Showing 21 - 30 of 30 annotations contributed by Dittrich, Lisa
Summary:The poem is a description of the experience of severe depression. The speaker describes how she goes about her day while "it"--the depression, unnamed in the poem--is with her always, keeping her from experiencing any pleasure in life.
The "four voices" of this collection are Lila, her grown daughters Jennie and Sarah, and Jennie's daughter, Kate, whom Sarah has raised as her own. Sarah is a potter, and she gathers the women of the family together each year for the "vigil" of the wood-kiln firing of the pots she and her assistants have made during the year.
What the voices reveal is the story of, in Gibson's words, "three generations in a family shaped by alcoholism"--that is, the alcoholism of Jennie and Sarah's father, who is now dying in a hospice. Each woman holds secrets, and they reveal the secrets to the reader and, slowly, to each other as the story unfolds--secrets about the death of Jennie and Sarah's brother, about Jennie and Sarah's relationship to Kate, and about Kate's pregnancy.
Summary:The speaker describes burying a pet cat, and evokes the feelings she and her companion experience at the time, and the following day. They bury the cat with its bowl--hence the title.
Summary:A widower, Perley, marries Maureen, a woman four years younger than his daughter. Not long after they are married, Maureen, in cahoots with her brother, begins to emotionally and physically abuse her husband, taking over his land and farm. Perley feels he "deserved what was happening" and cannot fight back. Finally, he does strike out at Maureen’s brother, leaves him unconscious in the kitchen and goes to spend the night in the hayloft. There, he thinks back to his first encounters with Maureen and her brother when they were children, reflecting on the abuse and poverty that dominated their lives and that led, ultimately, to the present crisis.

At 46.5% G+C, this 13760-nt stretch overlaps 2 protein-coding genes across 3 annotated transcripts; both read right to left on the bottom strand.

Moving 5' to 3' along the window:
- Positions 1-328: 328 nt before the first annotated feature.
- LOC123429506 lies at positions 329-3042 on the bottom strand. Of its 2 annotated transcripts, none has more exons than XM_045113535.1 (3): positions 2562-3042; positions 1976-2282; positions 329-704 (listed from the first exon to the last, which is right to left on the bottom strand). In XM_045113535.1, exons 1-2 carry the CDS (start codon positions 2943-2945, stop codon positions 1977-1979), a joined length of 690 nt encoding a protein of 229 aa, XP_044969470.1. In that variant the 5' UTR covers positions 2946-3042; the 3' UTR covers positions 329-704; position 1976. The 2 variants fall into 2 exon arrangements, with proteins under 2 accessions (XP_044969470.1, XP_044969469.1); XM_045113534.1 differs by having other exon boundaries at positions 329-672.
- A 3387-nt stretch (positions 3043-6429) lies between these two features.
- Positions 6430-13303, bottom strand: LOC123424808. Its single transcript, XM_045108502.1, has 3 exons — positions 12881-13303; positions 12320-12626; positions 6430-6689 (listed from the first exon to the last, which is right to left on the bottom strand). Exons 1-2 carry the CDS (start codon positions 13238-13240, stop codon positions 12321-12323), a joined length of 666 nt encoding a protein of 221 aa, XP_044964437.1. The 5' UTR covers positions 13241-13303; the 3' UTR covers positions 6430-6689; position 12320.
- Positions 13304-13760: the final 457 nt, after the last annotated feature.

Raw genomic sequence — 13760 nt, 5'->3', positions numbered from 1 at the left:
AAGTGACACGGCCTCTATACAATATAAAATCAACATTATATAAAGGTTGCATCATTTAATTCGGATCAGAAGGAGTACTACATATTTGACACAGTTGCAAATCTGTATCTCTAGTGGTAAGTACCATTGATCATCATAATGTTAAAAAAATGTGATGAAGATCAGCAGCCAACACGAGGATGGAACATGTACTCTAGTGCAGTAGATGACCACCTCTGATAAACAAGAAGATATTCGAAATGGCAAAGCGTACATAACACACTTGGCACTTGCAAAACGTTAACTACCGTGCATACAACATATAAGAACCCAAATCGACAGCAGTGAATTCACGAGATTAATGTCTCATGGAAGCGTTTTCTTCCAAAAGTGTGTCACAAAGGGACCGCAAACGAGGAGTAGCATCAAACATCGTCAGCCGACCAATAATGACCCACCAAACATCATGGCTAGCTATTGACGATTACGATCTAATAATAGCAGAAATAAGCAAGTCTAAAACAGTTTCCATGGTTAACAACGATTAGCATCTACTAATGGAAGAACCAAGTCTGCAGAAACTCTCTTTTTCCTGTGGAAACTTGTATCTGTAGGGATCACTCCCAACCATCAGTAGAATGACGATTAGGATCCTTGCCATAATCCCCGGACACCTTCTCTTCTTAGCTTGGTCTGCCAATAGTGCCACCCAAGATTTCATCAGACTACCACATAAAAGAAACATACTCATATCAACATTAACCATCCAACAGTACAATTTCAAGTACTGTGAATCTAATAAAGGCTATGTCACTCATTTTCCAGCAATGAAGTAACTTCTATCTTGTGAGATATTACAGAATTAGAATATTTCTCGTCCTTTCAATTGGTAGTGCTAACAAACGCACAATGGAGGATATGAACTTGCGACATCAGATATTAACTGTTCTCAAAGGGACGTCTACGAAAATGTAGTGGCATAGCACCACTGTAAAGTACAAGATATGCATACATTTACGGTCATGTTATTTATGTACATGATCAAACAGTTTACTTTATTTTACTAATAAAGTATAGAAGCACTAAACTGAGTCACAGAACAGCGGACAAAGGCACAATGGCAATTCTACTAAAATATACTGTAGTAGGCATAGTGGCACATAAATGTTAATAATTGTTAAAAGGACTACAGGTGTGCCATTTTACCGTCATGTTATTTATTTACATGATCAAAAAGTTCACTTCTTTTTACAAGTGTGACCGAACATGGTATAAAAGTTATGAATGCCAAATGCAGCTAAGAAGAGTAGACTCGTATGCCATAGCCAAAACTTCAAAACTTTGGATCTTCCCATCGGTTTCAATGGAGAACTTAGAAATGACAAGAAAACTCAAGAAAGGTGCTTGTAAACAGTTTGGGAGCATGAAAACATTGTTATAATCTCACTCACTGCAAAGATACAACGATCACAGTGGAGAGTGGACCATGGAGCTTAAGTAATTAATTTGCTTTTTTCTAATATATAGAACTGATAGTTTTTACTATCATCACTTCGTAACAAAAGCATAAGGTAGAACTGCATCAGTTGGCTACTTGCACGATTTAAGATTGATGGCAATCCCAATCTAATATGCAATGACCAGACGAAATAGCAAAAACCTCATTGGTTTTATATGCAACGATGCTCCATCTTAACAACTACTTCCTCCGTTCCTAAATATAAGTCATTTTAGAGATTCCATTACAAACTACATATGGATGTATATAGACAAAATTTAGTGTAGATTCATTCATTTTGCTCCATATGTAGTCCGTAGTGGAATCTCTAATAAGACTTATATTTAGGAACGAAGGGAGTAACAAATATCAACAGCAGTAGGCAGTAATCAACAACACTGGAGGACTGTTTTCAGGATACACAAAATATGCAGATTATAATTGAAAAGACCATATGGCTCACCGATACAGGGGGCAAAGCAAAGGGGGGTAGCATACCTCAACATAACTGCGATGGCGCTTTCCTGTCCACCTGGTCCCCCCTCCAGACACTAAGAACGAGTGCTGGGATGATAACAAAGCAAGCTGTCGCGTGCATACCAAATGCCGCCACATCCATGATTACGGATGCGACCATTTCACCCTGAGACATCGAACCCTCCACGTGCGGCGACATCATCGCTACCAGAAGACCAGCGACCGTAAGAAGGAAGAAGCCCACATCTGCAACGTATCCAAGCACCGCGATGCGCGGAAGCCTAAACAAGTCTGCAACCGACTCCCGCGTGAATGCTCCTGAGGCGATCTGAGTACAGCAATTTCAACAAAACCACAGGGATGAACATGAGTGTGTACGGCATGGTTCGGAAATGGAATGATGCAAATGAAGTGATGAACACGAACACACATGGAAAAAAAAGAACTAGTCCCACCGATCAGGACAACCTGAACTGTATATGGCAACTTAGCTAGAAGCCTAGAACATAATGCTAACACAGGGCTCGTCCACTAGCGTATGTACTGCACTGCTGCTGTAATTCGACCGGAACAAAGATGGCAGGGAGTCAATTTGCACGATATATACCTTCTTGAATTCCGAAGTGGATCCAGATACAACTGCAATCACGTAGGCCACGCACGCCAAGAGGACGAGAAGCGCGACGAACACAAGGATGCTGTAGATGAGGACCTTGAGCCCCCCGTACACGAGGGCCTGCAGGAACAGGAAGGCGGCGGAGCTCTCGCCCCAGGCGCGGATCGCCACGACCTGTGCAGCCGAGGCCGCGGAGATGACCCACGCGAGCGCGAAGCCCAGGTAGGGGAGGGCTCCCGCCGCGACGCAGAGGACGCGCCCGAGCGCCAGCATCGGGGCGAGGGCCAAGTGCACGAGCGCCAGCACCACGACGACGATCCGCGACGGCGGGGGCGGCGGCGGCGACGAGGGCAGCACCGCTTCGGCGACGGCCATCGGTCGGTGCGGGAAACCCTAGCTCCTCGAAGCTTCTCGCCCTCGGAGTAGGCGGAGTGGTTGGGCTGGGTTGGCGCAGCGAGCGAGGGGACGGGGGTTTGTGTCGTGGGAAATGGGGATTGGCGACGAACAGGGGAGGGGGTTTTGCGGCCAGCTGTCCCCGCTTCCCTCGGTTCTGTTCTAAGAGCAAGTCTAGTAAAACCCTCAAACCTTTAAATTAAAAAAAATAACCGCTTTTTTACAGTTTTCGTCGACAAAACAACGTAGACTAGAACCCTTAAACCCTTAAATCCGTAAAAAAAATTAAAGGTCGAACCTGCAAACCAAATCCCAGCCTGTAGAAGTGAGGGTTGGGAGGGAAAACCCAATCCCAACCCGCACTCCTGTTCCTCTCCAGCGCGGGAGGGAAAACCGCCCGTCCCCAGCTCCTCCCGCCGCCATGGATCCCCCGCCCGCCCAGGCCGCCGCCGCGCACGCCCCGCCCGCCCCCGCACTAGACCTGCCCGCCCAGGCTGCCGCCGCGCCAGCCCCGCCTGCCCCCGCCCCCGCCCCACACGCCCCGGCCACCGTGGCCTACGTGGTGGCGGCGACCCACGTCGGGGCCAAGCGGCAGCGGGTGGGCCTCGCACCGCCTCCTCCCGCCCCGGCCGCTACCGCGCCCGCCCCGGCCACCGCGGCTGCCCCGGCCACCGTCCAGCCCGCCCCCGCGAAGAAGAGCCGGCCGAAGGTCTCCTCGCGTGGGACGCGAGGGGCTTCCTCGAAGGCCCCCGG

Summary:A very short poem, describing the increasingly circumscribed life of a dying woman in a nursing home, a woman who "is like a horse grazing / a hill pasture that someone makes / smaller by coming every night / to pull the fences in and in." The final lines are a moving plea for God to bring the woman to a gentle death.
Summary:The speaker describes cleaning out the house of a friend/relative who has recently died. She rewards each small accomplishment in her sorting through of the dead woman's possessions by eating one cookie from a tin of homemade cookies that was sent by the woman's cousin before she died. As she reaches the end of her cleaning, the speaker takes the last cookie from the tin: "I took it up / and sniffed it, and before eating it, / pressed it against my forehead, because / it seemed like the next thing to do."
Summary:A very short poem, in which the speaker, sorting through old china, finds a dead friend/relative's gravy boat "with a hard, brown / drop of gravy still / on the porcelain lip." This discovery leads the speaker to truly grieve the loss of this person in a way she hadn't before.
Summary:A middle-aged businessman goes to a small coastal town to have a relaxing weekend. That weekend, the "Sightseeing Seniors of Cedarwood, A Christian Community" are also visiting, and the protagonist is quite disconcerted by being constantly mistaken (by waitresses, the seniors themselves, etc.) for a member of this group.